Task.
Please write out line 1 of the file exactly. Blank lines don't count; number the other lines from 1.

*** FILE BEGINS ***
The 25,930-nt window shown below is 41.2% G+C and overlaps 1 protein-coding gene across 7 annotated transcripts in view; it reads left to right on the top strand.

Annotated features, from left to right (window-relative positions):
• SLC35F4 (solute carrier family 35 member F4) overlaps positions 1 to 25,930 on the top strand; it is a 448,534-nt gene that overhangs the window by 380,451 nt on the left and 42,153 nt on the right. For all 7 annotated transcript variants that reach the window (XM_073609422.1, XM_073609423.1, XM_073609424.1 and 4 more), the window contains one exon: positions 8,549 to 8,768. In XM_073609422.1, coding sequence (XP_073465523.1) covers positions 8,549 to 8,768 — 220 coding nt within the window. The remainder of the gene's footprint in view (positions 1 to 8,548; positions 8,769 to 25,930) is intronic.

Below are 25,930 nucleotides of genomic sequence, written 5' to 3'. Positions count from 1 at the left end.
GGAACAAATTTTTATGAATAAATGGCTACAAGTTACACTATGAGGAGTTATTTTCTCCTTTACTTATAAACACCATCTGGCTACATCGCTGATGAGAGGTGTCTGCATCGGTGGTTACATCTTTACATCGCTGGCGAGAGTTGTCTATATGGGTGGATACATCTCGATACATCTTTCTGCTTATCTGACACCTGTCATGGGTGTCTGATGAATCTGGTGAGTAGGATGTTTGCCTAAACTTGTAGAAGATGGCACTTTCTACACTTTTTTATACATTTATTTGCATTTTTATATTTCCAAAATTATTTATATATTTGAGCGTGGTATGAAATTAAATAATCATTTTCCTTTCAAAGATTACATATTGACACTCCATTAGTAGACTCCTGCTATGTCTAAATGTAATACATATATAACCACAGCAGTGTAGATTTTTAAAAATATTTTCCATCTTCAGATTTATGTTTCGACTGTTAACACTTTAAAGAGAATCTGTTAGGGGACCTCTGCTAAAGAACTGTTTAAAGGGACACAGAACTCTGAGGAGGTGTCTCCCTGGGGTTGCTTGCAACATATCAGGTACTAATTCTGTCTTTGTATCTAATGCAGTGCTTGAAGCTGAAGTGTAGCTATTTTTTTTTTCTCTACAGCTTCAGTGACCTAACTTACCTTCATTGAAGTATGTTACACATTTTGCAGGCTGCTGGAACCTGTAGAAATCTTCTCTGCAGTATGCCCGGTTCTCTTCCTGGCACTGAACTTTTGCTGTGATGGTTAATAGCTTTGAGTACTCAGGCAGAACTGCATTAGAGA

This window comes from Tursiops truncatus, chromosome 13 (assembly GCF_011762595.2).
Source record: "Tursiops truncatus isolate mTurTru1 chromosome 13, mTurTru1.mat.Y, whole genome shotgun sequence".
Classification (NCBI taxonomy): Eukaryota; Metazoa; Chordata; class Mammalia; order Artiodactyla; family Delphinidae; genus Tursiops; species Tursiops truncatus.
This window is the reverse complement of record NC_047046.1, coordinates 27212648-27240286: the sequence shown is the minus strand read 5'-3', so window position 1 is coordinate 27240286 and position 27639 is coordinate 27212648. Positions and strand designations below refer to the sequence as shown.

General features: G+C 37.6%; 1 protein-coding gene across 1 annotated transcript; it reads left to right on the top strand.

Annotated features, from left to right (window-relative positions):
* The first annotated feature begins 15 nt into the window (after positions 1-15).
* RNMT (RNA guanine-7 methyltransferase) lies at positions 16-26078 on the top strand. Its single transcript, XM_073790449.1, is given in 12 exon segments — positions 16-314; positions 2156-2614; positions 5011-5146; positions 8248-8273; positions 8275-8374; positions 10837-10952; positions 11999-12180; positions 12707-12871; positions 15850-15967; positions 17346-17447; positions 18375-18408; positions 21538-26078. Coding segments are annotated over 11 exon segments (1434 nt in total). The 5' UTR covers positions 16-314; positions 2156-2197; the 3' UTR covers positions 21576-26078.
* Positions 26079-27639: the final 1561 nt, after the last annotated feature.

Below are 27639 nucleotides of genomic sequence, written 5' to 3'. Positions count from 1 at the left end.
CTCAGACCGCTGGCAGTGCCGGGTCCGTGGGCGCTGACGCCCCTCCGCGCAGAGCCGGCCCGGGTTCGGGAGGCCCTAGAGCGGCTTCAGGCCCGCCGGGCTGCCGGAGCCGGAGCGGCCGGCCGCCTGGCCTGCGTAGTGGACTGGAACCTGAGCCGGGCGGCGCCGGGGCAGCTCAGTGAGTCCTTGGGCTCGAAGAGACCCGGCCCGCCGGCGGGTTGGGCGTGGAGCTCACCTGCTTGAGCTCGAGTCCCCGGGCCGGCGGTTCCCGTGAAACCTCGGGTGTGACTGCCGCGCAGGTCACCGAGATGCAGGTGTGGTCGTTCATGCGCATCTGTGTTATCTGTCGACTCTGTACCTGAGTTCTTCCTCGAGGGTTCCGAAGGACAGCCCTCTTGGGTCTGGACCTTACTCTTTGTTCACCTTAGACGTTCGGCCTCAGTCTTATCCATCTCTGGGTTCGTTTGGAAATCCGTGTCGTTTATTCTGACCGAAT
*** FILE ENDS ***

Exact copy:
The 25,930-nt window shown below is 41.2% G+C and overlaps 1 protein-coding gene across 7 annotated transcripts in view; it reads left to right on the top strand.